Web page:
August 15, 2016
By Fred Smith
As a longtime advocate for capitalism, I’ve been considering the prospects for free market ideas in a White House presided over by either of the two major party candidates for president. It’s not an easy challenge. Both candidates, in their own way, misunderstand the need for, and the benefits of, a free economy. And it’s difficult to say which brand of wrongheadedness is more damaging – attacking the best aspects of our current economic system or defending the worst.
Hillary Clinton hasn’t gone after capitalism with the angry hostility of her former opponent Bernie Sanders, but she doesn’t seem to have much sympathy for it either. During a primary debate, the former senator and secretary of state said that “every so often” the American people need to “save capitalism from itself.” But as any entrepreneur will tell you, it’s a far more pressing task to protect the productive sector of the economy from overly burdensome government policies. Clinton doesn’t seem to have much sympathy for business owners either. At a 2014 rally for Massachusetts gubernatorial candidate Martha Coakley, she warned supporters, “don’t let anybody tell you that, you know, it’s corporations and businesses that create jobs.” Who actually creates jobs was left unexplained.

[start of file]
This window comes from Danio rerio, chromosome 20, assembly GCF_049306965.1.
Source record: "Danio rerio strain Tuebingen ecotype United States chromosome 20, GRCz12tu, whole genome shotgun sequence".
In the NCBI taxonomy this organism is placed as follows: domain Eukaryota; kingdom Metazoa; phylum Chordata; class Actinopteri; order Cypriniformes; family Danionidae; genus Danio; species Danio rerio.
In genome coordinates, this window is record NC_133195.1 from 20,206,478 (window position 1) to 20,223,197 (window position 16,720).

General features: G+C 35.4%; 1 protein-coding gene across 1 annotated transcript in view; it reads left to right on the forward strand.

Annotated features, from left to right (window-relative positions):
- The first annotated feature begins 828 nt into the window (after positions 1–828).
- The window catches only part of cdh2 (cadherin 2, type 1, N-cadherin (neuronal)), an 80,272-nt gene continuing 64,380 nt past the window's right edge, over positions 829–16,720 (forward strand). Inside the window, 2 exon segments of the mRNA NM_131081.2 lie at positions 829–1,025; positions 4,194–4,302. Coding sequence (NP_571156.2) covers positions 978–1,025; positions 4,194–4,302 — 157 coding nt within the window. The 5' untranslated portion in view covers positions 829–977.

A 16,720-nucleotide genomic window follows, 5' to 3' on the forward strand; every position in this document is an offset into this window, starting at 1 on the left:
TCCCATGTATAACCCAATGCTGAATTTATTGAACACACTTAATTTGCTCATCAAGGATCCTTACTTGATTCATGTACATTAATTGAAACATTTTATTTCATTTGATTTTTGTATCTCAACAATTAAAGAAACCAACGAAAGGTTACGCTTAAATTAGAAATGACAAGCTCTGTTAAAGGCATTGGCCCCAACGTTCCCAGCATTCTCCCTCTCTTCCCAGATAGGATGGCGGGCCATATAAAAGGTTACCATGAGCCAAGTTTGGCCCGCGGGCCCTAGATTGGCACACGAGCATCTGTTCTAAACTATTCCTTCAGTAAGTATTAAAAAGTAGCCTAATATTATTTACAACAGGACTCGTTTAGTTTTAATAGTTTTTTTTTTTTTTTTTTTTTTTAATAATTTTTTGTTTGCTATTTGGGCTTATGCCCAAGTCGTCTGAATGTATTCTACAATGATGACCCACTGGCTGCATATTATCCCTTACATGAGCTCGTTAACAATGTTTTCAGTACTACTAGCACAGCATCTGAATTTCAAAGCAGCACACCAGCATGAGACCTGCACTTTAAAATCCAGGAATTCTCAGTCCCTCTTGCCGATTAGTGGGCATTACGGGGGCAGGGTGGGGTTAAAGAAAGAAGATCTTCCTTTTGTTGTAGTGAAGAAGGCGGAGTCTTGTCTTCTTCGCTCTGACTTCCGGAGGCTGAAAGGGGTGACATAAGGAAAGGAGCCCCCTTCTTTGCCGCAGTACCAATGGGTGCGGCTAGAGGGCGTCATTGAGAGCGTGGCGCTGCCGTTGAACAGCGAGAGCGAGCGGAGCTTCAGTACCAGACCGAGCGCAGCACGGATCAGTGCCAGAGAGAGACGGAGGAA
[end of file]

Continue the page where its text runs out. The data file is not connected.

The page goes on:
Donald Trump, on the other hand, is famous for building a business empire. In many ways, though, he has been more of a political operative than a capitalist throughout his career. As a native of Louisiana— where, as the locals say, “We don’t tolerate corruption; we insist on it”—I’m familiar with the phenomenon of “business” empires built on the backs of one’s fellow taxpayers. Capitalism, on the other hand, is about voluntary arrangements between parties, not about government influenced or “approved” deals.